Agenda: 7/23/17

By S-3 Public Affairs

Fact of the Week: Amazon delivered tough news to Blue Apron this week when it announced plans to break into the meal kit industry. Morning Consult polling finds high prices are the biggest challenge for existing meal kit companies, CNBC adding, “Amazon — known for keeping prices competitively low — could be looking to solve this problem, seeing opportunity in an evolving and expanding market. Amazon’s stock was climbing slightly higher Monday morning.” Blue Apron’s stock meanwhile has been tumbling since its IPO. CNBC shares a bit of optimism after trying each. “It felt like each kit was for a different kind of consumer. Amazon is selling meal kits for dummies. Blue Apron is selling meal kits for foodies. There may be room for both.”


In the Administration: This week the White House will focus on American Heroes Week with visits and events with the American Legion Boys Nation and American Legion Auxiliary Girls Nation as well as for first responders later in the week. President Trump heads to Jamboree West Virginia on Monday, visiting the Boy Scouts of America, then to Ohio on Tuesday where he will hold a “Rally in the Valley.”

On the Hill: The final week before the House beings its August work period will be a busy one. The House will consider a Russia, Iran, and North Korea sanctions package as well as continued progress on appropriations and a number of other bills pertaining to Veterans. The Senate, which is not leaving town for a few more weeks, continues to focus on health care, with a vote as early asTuesday.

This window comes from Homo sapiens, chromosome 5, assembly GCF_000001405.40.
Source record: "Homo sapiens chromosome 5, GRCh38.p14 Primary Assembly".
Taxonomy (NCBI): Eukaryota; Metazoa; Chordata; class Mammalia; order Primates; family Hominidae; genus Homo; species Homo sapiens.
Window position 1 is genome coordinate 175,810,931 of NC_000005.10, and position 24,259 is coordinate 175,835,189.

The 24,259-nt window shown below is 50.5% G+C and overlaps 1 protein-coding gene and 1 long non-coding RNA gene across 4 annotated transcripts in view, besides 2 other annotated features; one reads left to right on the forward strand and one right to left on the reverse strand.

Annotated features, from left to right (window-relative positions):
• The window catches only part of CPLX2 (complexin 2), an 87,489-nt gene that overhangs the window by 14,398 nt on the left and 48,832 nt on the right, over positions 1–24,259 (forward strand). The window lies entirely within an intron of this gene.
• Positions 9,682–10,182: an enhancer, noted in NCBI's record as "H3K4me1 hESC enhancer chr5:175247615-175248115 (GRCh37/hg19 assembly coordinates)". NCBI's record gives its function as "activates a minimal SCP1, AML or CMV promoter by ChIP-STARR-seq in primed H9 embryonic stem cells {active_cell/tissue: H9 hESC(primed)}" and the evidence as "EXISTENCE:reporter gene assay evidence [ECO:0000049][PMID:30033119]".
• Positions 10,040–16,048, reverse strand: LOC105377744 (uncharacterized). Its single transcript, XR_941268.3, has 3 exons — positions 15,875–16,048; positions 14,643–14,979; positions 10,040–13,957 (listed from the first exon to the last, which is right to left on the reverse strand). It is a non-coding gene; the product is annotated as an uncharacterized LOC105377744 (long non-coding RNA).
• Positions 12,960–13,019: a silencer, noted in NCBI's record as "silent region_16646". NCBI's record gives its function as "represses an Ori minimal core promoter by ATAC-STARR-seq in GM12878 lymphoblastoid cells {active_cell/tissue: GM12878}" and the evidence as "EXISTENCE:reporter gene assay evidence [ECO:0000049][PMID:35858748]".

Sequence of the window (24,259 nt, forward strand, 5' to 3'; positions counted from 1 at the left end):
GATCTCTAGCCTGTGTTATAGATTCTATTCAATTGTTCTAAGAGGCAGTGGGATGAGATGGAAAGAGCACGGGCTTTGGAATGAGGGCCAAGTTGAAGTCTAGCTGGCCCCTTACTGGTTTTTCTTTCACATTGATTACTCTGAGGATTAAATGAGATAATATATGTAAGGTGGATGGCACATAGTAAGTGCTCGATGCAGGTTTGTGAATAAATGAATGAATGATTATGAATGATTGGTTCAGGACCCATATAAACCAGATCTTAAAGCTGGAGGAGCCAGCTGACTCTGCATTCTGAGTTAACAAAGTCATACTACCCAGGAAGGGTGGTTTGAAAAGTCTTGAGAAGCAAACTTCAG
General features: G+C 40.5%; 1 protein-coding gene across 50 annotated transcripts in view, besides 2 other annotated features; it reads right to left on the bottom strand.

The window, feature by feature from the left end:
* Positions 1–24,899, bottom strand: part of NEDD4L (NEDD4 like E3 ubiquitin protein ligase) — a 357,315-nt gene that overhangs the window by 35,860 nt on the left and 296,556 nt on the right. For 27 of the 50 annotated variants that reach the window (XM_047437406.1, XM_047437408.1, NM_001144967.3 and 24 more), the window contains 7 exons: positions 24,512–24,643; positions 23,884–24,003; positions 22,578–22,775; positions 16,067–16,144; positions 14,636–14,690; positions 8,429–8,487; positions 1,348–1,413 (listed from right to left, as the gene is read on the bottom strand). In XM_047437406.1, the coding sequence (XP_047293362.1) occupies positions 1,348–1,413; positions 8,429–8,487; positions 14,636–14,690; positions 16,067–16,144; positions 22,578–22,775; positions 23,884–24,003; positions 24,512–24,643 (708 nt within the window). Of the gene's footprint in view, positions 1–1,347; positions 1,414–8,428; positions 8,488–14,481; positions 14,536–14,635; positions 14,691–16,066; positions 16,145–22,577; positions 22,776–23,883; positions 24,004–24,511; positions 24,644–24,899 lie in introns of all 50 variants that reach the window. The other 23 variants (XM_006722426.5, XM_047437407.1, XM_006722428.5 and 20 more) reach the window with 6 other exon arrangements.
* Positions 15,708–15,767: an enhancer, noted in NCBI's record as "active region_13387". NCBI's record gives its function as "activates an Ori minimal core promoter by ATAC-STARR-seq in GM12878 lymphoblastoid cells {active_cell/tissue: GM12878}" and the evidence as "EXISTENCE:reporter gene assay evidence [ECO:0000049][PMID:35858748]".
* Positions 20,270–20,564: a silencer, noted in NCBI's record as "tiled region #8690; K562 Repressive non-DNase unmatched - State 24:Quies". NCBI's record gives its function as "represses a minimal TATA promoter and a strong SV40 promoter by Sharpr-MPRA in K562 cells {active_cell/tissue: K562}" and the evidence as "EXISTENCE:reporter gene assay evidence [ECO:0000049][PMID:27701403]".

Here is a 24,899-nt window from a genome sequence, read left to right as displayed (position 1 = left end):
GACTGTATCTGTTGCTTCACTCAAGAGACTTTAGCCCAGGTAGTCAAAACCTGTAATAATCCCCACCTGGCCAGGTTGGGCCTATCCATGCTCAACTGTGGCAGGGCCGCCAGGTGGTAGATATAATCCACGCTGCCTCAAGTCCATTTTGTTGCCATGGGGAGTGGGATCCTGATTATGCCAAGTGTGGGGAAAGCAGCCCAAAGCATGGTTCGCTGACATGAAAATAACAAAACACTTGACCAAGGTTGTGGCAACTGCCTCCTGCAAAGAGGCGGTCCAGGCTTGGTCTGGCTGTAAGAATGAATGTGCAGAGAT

In the Media: Millennials are on the way out and “generation Z now represents the largest potential TV audience of any age demographic.” Fast Company shares insights from Nielsen’s latest report on how different generations consume media. Of note, GenZ are younger (born between 1997-2015) and likely still live at home. Fast Company notes their habits are likely to change when the move out on their own, but it is not clear exactly how or what the landscape will look like at that time. AdWeek adds, “The report overall shows how the age of a diverse generation presents new opportunities for marketers. New technologies and forms of content continue to spread across generations, and there will be more to learn about how users interact with media down the line.”

Why does this matter? Advertisers and content creators alike will have to continue to think creatively about how to package ads, news, stories, and entertainment so it is easily consumed across a variety of screens.

As always, please feel free to contact Rob CollinsMike FerenceJohn Scofield, or Amos Snead or call(202) 600-2938 with any questions. Have a wonderful week!